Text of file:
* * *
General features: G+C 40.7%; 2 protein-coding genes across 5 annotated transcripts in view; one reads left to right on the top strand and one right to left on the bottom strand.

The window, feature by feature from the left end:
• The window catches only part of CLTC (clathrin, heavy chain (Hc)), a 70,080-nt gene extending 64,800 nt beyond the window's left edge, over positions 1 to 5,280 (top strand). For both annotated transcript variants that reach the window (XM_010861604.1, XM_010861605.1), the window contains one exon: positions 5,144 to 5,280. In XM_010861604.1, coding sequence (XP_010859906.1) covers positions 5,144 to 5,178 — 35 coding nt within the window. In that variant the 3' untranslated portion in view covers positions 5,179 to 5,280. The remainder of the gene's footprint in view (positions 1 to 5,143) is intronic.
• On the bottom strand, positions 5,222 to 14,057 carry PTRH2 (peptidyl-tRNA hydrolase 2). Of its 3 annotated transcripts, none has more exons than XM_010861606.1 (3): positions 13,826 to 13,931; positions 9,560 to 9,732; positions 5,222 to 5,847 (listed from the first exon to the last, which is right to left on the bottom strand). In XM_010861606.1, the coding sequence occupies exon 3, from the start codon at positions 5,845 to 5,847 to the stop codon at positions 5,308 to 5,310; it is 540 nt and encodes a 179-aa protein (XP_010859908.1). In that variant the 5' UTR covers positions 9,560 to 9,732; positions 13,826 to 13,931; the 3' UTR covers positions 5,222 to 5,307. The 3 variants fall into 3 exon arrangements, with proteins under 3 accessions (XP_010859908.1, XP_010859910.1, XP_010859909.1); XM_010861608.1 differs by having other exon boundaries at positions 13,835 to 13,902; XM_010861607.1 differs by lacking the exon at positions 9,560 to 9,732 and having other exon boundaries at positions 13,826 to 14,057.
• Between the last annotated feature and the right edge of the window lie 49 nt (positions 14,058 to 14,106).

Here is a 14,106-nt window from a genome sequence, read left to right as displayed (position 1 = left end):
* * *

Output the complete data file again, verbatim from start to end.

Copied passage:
General features: G+C 40.7%; 2 protein-coding genes across 5 annotated transcripts in view; one reads left to right on the top strand and one right to left on the bottom strand.

The window, feature by feature from the left end:
• The window catches only part of CLTC (clathrin, heavy chain (Hc)), a 70,080-nt gene extending 64,800 nt beyond the window's left edge, over positions 1 to 5,280 (top strand). For both annotated transcript variants that reach the window (XM_010861604.1, XM_010861605.1), the window contains one exon: positions 5,144 to 5,280. In XM_010861604.1, coding sequence (XP_010859906.1) covers positions 5,144 to 5,178 — 35 coding nt within the window. In that variant the 3' untranslated portion in view covers positions 5,179 to 5,280. The remainder of the gene's footprint in view (positions 1 to 5,143) is intronic.
• On the bottom strand, positions 5,222 to 14,057 carry PTRH2 (peptidyl-tRNA hydrolase 2). Of its 3 annotated transcripts, none has more exons than XM_010861606.1 (3): positions 13,826 to 13,931; positions 9,560 to 9,732; positions 5,222 to 5,847 (listed from the first exon to the last, which is right to left on the bottom strand). In XM_010861606.1, the coding sequence occupies exon 3, from the start codon at positions 5,845 to 5,847 to the stop codon at positions 5,308 to 5,310; it is 540 nt and encodes a 179-aa protein (XP_010859908.1). In that variant the 5' UTR covers positions 9,560 to 9,732; positions 13,826 to 13,931; the 3' UTR covers positions 5,222 to 5,307. The 3 variants fall into 3 exon arrangements, with proteins under 3 accessions (XP_010859908.1, XP_010859910.1, XP_010859909.1); XM_010861608.1 differs by having other exon boundaries at positions 13,835 to 13,902; XM_010861607.1 differs by lacking the exon at positions 9,560 to 9,732 and having other exon boundaries at positions 13,826 to 14,057.
• Between the last annotated feature and the right edge of the window lie 49 nt (positions 14,058 to 14,106).

Here is a 14,106-nt window from a genome sequence, read left to right as displayed (position 1 = left end):